Thursday, 30 January 2014

From the Ordinariate...


Fr Hunwicke has written a very fine, very moving post on Blessed Charles þe Martyr on his blog Mutual Enrichment, known aforetime as Liturgical Notes.

I was at the Banqueting House for the commemoration and high Mass this morning. The commemoration is always worth attending; a simple, short, said service with the Last Words, redolent of the Funeral Sentences. I make a point of sitting at the back for the Eucharistic service which follows the commemoration; the less one sees, the better. To-day's sermon had clearly been written in haste the night before and had neither a coherent beginning nor an intelligible end but we were all summoned to instigate a new Oxford Movement and to live out the catholic values of the Church of England. Time was when I'd have bothered to do any such thing. It was at least consoling to see that the preacher was dressed properly. The BBC were filming there to-day; apparently for some documentary on royal palaces, past and present. I managed to keep out of the camera's way, except for the moment I went up to venerate the relic of King Charles' shirt (or was it a lock of his hair?).

After lunch I went to the National Gallery to look at Van Dyke's equestrian portrait of King Charles in the Mond Room, the little man on a big horse. The gallery was full of tourists and not one of them was looking at this magnificent painting. On the train home, I was reminded of another royalist moment in The Lord of the Rings. Frodo and Sam had left Faramir's company and Gollum was leading them to the Crossroads. There they discovered the monument to some antient king, despoiled by the Orcs, the head had been cut off and cast to the ground and in its place had been set a rough stone with the tokens of Sauron scrawled upon it. It was the time of Sunset and Frodo looked upon the head of the fallen king and behold! a trailing plant with flowers as of silver stars had bound itself across the brow of the king as if in reverence and in the light of the westering sun it seemed to the hobbits that the king had a crown again. Defiance and hope were then stirred in them as the Sun went down and Frodo said: "They cannot conquer for ever!"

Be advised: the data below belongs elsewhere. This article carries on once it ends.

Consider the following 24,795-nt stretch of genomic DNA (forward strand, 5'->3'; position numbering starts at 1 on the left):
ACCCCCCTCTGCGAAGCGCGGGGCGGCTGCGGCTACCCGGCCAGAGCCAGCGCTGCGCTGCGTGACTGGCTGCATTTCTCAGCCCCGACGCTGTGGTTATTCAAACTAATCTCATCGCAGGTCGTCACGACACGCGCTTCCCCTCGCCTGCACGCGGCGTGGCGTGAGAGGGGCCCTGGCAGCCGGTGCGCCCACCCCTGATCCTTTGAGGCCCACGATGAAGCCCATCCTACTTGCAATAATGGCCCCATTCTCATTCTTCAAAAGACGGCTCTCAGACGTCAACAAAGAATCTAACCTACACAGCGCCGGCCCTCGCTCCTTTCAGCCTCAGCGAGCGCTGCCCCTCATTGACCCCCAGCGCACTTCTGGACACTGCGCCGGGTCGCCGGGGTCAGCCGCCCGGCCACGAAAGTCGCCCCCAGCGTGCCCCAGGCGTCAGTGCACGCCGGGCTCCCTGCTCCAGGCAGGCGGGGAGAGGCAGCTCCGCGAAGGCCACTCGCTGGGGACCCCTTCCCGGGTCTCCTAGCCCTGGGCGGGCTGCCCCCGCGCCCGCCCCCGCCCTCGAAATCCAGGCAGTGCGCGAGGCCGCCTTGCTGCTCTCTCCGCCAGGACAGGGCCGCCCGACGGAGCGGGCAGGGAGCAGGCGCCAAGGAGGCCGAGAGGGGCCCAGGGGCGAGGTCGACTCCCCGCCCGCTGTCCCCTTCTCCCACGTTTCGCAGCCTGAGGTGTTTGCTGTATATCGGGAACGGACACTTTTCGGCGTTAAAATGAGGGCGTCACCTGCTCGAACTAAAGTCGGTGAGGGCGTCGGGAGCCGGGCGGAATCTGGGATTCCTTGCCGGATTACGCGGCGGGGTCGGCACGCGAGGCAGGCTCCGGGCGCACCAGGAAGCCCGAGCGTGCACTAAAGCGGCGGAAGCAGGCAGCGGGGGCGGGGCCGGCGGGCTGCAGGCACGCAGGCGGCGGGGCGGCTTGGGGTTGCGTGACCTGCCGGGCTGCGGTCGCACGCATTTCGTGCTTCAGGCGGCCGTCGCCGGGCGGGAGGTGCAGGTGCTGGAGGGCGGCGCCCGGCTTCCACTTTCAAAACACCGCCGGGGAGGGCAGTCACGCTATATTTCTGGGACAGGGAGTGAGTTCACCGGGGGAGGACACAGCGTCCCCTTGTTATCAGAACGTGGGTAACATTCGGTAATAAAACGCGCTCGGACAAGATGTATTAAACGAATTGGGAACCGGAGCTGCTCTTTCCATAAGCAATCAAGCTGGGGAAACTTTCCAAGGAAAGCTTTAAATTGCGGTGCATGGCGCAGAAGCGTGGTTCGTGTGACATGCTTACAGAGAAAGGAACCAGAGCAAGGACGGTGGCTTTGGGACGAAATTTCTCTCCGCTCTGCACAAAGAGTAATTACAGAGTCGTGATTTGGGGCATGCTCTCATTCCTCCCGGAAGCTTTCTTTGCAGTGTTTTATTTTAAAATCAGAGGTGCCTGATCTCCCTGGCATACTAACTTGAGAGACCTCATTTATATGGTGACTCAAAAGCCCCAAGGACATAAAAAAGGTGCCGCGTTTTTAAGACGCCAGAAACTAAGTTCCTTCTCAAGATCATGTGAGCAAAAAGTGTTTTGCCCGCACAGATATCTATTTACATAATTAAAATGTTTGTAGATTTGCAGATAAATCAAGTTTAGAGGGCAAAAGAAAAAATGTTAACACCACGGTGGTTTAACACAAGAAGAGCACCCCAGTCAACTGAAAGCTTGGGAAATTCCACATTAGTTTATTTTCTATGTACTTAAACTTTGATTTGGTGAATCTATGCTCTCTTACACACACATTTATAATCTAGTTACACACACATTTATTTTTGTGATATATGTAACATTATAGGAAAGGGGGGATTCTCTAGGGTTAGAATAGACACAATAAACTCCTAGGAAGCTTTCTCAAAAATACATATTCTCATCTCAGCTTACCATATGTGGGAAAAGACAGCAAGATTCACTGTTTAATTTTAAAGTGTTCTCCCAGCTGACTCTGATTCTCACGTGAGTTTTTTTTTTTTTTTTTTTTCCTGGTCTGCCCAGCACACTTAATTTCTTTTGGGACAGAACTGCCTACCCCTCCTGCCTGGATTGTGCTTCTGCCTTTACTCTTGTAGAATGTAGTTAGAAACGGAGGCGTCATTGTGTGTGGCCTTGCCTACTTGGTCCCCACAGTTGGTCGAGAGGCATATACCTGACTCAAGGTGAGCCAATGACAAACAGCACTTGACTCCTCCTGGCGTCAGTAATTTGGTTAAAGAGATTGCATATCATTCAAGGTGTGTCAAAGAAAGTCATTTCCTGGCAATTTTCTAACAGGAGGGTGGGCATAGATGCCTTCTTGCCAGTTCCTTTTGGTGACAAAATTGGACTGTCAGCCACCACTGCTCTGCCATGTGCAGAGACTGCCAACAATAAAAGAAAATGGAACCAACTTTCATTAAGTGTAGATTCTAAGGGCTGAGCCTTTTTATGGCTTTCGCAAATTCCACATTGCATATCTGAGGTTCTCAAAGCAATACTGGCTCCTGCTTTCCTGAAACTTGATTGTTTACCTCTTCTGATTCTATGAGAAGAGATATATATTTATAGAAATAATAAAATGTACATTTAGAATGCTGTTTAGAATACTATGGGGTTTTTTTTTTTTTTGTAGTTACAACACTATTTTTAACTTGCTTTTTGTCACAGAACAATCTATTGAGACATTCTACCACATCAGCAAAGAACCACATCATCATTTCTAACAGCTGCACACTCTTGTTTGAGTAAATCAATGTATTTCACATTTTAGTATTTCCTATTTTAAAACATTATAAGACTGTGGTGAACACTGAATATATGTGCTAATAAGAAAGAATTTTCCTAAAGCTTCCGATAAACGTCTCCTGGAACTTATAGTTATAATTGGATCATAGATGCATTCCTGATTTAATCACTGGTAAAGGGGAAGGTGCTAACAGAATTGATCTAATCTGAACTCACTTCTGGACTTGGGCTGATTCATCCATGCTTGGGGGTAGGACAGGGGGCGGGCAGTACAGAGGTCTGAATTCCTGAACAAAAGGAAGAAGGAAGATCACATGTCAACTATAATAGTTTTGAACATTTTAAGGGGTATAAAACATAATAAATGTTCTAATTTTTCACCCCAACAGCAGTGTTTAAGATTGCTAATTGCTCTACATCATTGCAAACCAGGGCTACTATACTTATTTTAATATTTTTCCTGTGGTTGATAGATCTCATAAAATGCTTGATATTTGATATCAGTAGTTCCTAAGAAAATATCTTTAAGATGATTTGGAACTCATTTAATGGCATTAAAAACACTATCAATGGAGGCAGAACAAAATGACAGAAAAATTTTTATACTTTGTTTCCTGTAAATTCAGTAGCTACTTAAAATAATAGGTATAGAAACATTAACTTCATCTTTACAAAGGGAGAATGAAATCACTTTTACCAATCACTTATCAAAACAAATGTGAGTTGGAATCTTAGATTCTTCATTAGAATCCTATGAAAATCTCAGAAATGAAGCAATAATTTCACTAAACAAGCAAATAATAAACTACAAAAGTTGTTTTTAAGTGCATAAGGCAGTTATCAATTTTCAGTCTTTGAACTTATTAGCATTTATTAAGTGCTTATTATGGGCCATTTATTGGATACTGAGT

And they didn't, did they!

Art: Ted Nasmith. It depicts the very scene I have just described. Not quite as I imagined it, but I am not an artist.

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